Cesar Chavez Movie Review by Edgardo
The Movie “Cesar Chavez” is well worth seeing, let’s make that clear. The history of the entire American Labor Movement has been obscured over the years and the story of the United Farm Workers is no exception. The film brings us back to a David and Goliath moment in time when a group that traditionally had little to no power and influence could force an entire industry to come to the bargaining table. It is doubtful that it could happen again. Times have changed, people have changed, complacency rules the day, and as far as Organized Labor goes, in many ways it killed itself off, but an entire power structure was arrayed against it as well, under the banner of free trade, international competition, outsourcing and so on. Also mainstream media became totally corporatized and controlled, and both parties knelt at the money flowing from their special interest masters. Farm workers had it even worse than their union brethren in the rapidly disappearing factories.
Politically they would get lip service and not much else.
But for that one shining period of the 60’s and 70’s, Filipinos, Mexicans, and Mexican Americans actually won a seat at the table. And this is an amazing story, Well told, well acted, and produced. Perhaps by necessity it is one sided. To tell the whole story would take a mini-series, or something similar in length.
Workers that for whatever reason can’t quit, are going to be exploited. When that job is the only way to survive, and there is nowhere else to go, then people put up with almost anything.
Michael Pena is Cesar Chavez. His deadpan expressions and subtle reactions are well played. But you can see the stitching in this performance piece. We never really believe that this is Cesar Chavez, we believe this is Michael Pena playing the part. Cesar’s female counterpart or perhaps more accurately, major cohort was Dolores Huerta. She was the glue that held the organization together, while Chavez took care of leadership and inspiration of the troops.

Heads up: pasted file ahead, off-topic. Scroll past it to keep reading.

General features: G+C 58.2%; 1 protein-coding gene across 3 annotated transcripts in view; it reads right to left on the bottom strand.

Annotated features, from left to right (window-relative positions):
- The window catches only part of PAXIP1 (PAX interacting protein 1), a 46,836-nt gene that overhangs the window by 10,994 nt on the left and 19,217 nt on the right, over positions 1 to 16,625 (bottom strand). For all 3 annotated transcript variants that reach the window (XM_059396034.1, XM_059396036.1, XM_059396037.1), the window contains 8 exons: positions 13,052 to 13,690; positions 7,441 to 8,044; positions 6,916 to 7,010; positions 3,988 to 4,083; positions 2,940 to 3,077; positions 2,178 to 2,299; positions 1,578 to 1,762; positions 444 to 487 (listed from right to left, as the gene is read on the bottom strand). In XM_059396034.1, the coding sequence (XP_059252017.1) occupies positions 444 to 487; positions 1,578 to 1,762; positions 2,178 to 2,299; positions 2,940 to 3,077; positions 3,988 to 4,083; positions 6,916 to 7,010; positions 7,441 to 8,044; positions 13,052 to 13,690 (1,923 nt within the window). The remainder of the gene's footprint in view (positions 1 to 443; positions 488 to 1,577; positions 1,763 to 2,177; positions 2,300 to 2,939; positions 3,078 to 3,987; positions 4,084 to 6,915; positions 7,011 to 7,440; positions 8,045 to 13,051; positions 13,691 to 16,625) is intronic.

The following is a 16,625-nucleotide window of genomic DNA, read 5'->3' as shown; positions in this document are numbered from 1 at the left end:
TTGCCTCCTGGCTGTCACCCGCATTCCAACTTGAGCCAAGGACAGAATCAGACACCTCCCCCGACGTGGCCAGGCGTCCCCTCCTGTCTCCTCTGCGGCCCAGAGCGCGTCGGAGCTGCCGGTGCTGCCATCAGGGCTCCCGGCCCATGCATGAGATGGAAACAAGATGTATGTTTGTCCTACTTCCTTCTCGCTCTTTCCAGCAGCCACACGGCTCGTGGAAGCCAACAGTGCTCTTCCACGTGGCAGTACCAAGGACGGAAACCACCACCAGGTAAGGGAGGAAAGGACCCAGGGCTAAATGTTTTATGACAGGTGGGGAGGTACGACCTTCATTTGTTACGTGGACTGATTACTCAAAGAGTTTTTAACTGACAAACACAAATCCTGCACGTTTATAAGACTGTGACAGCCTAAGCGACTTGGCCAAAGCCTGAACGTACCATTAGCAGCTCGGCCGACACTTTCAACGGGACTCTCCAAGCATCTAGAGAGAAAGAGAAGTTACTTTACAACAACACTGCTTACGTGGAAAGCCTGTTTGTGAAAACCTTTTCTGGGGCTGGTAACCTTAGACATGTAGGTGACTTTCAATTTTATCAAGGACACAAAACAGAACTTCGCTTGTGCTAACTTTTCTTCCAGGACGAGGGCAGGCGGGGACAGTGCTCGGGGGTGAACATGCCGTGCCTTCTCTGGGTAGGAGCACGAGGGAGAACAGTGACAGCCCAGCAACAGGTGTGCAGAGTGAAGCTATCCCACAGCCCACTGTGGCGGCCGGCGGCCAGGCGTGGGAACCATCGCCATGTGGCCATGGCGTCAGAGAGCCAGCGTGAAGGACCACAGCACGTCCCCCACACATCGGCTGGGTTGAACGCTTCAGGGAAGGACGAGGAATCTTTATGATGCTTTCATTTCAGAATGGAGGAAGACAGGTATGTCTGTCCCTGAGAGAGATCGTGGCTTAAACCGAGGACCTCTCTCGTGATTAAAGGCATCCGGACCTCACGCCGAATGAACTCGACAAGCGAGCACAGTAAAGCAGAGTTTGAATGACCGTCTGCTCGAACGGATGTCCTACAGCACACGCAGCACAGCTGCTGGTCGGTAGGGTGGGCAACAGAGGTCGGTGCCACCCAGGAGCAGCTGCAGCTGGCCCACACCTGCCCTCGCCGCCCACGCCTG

John Malcovitch plays the leader of the grape growers, and he always brings with him a fascinating weirdness and aura of strangeness. Attempts are made to flesh out his character, but like so many in this film he remains more or less one dimensional.
The California fields and work camps of the 1960’s are faithfully recreated and we get a feel of that time from half a century ago during a tumultuous time that set the stage for much of this era of American history.
Cesar Chavez was famous for his fasting and non-violence as well. Sort of a Mexican-American Ghandi. A fascinating man in a fascinating time; and the same issues he and the farm workers dealt with back then still are with us today…They won’t go away. Go see the movie. It is only a beginning.
Michael Pena as Cesar Chavez
America Ferrera Mrs. Chaves
Rosario Dawson as Dolores Huerta
John Malkovich as head grape grower
Jacob Vargas, Yancey Arias, Wes Bentley, Mark Moses, John Ortiz, Gabriel Mann, Eli Vargas, Michael Cudlitz, Darion Basco, Noe Hernandez, Hector Suarez, Jack Holmes, Julian Sands
Director: Diego Luna
Born in Houston, Texas and moved to Raymondvile, Texas in 1969. Family bought a radio station and helped with the family business until it was sold in 1997. Since then started an agency and mostly writes about experiences in Deep South Texas. Writers of the Rio Grande founder, editor and contributing author.